Gerard Baden-Clay
Gerard Baden-Clay

Court rules counsellor must testify at Baden-Clay hearing

A FAMILY counsellor will be required to give evidence at the murder trial of Gerard Baden-Clay next year.

Mr Baden-Clay was charged in June 2012 with the murder of his wife Alison Baden-Clay.

Mrs Baden-Clay was reported missing on April 20, 2012, and her body was located 10 days later on the banks on Kholo Creek.

Counsellor Carmel Ritchie had previously argued conversations she had with Mr and Mrs Baden-Clay were confidential.

In a hearing earlier this year, the court was told Ms Ritchie spoke with Mrs Baden-Clay on March 27, 2012, and with Mr and Mrs Baden-Clay separately on April 16, 2012.

During the hearing Relationships Australia's barrister George Kalimnios argued the Family Law Act prohibited Ms Ritchie giving evidence.

However, Supreme Court Judge James Douglas ruled Ms Ritchie will be required to give evidence at a pre-trial hearing early next year.

The ruling means Ms Ritchie can be called as a witness during the trial, which has been set down for June next year.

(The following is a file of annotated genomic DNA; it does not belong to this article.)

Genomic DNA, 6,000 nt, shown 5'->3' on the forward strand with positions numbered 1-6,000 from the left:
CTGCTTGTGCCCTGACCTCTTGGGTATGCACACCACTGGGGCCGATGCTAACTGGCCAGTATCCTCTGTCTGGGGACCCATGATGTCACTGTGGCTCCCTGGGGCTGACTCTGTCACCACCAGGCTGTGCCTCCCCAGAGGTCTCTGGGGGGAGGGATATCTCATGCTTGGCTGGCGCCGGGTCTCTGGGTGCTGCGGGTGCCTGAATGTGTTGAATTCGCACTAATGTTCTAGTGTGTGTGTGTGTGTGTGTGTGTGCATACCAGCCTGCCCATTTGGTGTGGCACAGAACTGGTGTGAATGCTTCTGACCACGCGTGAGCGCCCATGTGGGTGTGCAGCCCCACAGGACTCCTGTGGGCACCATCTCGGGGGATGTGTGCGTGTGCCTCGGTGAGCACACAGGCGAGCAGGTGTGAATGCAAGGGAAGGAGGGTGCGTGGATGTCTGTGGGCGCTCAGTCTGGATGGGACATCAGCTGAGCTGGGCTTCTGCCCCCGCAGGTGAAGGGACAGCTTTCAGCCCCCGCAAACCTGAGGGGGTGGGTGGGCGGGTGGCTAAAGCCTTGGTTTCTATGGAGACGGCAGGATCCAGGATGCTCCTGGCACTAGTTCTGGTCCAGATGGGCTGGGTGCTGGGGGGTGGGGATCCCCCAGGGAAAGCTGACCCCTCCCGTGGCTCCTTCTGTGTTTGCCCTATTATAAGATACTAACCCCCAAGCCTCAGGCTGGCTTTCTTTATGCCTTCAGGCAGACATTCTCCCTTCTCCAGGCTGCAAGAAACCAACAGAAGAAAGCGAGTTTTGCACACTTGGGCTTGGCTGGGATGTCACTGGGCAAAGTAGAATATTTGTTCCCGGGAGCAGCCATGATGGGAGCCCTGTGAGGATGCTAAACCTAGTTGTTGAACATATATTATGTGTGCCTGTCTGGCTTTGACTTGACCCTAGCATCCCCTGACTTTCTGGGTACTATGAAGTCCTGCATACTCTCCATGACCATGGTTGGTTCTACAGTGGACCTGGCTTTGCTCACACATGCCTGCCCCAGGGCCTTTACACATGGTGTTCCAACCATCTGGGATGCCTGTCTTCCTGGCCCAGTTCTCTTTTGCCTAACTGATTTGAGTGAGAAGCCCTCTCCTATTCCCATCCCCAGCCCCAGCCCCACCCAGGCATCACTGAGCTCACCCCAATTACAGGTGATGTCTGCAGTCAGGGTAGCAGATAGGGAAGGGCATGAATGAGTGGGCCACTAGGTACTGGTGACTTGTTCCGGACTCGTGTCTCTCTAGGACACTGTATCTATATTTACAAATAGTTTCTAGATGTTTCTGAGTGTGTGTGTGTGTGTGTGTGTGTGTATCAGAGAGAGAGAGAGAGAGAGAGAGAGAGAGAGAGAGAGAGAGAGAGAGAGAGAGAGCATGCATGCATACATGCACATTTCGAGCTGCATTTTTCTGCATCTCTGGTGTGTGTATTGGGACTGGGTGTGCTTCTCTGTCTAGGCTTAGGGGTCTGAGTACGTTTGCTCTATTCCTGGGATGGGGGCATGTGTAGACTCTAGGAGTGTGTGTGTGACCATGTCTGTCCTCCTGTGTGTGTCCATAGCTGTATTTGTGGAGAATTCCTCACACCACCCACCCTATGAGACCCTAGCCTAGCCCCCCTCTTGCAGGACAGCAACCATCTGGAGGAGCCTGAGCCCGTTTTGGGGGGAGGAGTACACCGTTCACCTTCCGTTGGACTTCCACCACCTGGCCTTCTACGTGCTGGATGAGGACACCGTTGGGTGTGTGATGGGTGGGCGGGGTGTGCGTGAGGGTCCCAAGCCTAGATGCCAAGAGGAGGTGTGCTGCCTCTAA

However, Justice Douglas said in his written judgement both arguments were misconceived and there were no grounds to claim privilege.

"Even if such a privilege existed separate from the Act, the balance is decisively in favour of permitting access to the evidence for the purposes of Mr Baden-Clay's trial on the charge of murder," he said.

"My ruling is then that the counsellor is required to give evidence at the preliminary hearing including evidence of anything said or any admission made to her by the deceased Alison Baden-Clay or the defendant Gerard Baden-Clay in communications by them or either of them in family counselling."

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